An extraordinary public relations debacle last week exposed another way in which the old Boeing of legendary quality has been replaced by a new Boeing.
It was widely reported that in 2016 the company’s chief technical pilot, Mark Forkner, had discovered a serious problem with the controls of the MAX jet while running tests in a flight simulator. The implication was that his experience—the airplane, he said, was behaving “like crazy”—should have forewarned that a new computerized control, Maneuvering Characteristics Augmentation System, MCAS, was capable of crashing the airplane—as it did in Indonesia and Ethiopia.
This revelation justified a new burst of outrage that included the response from the chairman of the House Committee on Transportation and Infrastructure, Peter De Fazio, who is in the middle of an investigation into both Boeing and the FAA.
It now turns out, however, thanks to reporting by the Seattle Times, that the problem Forkner reported was not in the airplane at all but was caused by a software glitch in the flight simulator.
This might seem to help Boeing’s case but for two things:
First, when Forkner had completed testing the MCAS system he not only said the airplane was safe to fly passengers but that pilots did not need to be informed that the system even existed—either in flight manuals or in their simulator training as they adapted to the new airplane. This would seem to implicate Forkner in the corporate policy to conceal a potentially lethal addition to the flight controls.
Secondly, in a texting exchange with the man who succeeded him as chief technical pilot, Patrik Gustavsson, Forkner made clear that everybody was “so damned busy and getting pressure from the program” that he was being kept out of the loop about changes being made to the control system.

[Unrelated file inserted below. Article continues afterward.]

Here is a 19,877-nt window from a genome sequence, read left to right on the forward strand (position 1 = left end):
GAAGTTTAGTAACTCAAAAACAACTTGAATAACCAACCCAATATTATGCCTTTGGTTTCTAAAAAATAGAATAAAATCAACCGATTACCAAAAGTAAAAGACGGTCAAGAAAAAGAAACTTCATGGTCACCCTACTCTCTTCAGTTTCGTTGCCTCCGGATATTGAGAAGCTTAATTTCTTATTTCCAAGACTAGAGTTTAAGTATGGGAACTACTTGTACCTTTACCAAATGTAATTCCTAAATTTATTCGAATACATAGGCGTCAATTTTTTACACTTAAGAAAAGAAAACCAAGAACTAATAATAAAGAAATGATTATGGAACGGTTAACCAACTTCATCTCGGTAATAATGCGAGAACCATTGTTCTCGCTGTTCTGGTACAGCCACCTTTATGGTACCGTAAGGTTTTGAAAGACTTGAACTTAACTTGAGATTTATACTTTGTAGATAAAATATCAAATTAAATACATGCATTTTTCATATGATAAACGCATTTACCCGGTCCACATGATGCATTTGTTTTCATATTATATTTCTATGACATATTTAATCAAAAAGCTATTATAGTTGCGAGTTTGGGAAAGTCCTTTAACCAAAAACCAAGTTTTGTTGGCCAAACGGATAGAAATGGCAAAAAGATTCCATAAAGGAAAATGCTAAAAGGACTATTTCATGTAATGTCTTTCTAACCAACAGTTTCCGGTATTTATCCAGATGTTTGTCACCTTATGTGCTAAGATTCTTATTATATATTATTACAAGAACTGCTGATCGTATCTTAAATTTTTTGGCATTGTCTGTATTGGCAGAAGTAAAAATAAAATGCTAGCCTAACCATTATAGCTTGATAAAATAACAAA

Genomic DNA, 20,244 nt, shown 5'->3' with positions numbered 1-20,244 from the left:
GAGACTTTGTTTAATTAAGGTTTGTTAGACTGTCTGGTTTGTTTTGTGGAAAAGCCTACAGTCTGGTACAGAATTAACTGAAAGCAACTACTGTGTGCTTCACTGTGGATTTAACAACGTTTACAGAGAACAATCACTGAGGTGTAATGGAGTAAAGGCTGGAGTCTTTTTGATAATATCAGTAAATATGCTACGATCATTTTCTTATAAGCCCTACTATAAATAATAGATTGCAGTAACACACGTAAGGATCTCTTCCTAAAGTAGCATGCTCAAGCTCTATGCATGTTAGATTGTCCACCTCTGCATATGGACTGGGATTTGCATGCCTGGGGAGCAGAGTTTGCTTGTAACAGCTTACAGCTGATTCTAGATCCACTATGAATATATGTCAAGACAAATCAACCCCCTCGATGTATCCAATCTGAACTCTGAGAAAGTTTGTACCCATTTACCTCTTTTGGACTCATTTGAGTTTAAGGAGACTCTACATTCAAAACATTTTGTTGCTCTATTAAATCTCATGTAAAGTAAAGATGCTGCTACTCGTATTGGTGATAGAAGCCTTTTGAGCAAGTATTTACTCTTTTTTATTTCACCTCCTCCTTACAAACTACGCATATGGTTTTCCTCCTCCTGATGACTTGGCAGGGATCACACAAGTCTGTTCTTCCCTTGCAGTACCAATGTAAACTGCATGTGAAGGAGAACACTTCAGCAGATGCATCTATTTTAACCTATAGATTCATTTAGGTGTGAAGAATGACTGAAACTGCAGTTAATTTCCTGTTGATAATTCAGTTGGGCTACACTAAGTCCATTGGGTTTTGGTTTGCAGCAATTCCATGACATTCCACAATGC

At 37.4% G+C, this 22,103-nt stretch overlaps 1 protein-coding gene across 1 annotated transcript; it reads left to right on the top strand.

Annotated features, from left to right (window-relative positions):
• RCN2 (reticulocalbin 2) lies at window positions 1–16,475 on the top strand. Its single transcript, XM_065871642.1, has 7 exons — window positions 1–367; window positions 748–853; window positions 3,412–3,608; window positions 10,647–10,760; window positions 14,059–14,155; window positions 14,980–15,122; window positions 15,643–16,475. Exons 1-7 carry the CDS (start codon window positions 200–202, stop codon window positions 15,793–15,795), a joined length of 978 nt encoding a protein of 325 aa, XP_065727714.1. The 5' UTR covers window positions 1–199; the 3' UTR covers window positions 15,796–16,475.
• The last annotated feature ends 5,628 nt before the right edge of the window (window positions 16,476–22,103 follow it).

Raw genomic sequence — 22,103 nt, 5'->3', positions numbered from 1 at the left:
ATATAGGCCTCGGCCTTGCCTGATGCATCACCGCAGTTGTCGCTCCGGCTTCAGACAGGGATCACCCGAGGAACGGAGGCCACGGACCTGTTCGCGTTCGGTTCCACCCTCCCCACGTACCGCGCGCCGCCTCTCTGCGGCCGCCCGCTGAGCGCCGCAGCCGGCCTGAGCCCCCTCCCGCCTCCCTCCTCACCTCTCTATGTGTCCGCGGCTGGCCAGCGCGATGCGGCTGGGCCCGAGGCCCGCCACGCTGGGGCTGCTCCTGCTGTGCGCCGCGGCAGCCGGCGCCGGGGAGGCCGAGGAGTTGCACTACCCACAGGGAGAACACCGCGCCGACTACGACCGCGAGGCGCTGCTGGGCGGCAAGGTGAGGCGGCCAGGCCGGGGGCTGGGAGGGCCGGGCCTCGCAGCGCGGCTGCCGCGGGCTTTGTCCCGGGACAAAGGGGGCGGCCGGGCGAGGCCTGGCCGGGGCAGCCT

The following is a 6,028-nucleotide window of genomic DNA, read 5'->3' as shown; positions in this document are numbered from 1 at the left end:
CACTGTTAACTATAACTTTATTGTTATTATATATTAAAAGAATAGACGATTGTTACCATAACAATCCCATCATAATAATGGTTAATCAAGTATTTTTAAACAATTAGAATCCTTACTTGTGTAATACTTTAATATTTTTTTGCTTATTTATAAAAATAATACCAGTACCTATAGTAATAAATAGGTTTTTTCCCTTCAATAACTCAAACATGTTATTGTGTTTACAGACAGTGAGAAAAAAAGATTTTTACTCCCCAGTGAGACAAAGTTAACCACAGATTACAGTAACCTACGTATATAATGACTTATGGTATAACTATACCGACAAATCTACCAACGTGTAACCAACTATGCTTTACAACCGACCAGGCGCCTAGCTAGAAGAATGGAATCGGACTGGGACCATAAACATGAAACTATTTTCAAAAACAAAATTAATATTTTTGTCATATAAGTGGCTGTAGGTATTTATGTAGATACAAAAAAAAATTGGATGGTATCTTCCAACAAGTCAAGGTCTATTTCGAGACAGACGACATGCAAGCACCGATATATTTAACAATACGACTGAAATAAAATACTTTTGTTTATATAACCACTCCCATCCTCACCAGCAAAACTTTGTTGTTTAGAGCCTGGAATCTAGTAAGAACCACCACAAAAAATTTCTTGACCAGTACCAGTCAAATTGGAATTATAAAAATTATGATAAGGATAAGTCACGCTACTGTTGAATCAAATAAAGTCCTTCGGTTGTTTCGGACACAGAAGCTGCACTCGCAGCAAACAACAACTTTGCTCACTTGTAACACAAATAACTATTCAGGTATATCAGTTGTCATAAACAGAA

Forkner’s attorney David Gerger has declined to address questions about his client, but told The Wall Street Journal: “Mark flew the MAX. His Air Force buddies flew the MAX. He would never put himself, his friends or any passenger in an unsafe plane.”
Behind the complaints about pressure lies a problem with the new Boeing culture that has so far received little attention: with the test pilots.
Two groups of pilots test a new airplane. One, the technical group that was led by Forkner, never leave the ground. They “fly” the airplane exclusively in simulators and their job is to prepare the flight manuals and training courses for airlines that buy the airplane. The others are from the flight test and evaluation group. These are test pilots as we normally think of them—they put a new jet through the whole flight envelope it is likely to encounter in airline use, lasting over a period of at least two years.
Forkner’s complaint about being left out of the loop reflects a cultural schism at Boeing between the two kinds of piloting.
The test and evaluation pilots are mostly recruited from the Air Force and the Navy and arrive with a “Top Gun” sense of superiority that grates on pilots with an exclusively airline background. One veteran Boeing pilot told me that the ex-military pilots look down on the simulator pilots as “minions”—while the simulator pilots argue that they far better understand the difference between flying for the military and flying an airplane full of passengers.
This is not a conflict that helps anyone. And this is just one more sign that it has taken the 737-MAX catastrophes to reveal a lot about the shortcomings of the company that Boeing has become.
In a way, one detail in Forkner’s own account of his problems with the 737-MAX serves as a sadly defining picture: “I’m locked in my hotel room with an ice cold Grey Goose” he told Gustavsson in an email. “I’ll probably fire off a few dozen inappropriate emails before I call it a night.”